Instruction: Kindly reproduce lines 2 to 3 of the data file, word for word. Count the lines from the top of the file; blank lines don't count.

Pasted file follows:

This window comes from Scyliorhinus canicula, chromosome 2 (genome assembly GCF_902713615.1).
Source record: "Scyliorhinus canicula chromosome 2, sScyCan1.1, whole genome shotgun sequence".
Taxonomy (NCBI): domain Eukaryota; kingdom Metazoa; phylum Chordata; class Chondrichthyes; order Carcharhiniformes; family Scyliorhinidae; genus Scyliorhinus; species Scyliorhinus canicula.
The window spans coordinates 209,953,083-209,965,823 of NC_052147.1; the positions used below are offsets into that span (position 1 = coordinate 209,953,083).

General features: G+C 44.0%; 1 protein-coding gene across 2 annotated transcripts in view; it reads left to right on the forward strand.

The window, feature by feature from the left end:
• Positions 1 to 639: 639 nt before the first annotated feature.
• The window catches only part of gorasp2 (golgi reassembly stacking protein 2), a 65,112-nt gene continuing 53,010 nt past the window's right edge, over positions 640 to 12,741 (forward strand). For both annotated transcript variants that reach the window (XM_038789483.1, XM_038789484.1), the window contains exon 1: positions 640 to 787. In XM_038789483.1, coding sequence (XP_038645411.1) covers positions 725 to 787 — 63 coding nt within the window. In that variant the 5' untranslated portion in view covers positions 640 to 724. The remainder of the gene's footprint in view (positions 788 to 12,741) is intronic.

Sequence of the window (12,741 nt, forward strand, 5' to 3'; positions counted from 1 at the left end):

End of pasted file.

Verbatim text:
Source record: "Scyliorhinus canicula chromosome 2, sScyCan1.1, whole genome shotgun sequence".
Taxonomy (NCBI): domain Eukaryota; kingdom Metazoa; phylum Chordata; class Chondrichthyes; order Carcharhiniformes; family Scyliorhinidae; genus Scyliorhinus; species Scyliorhinus canicula.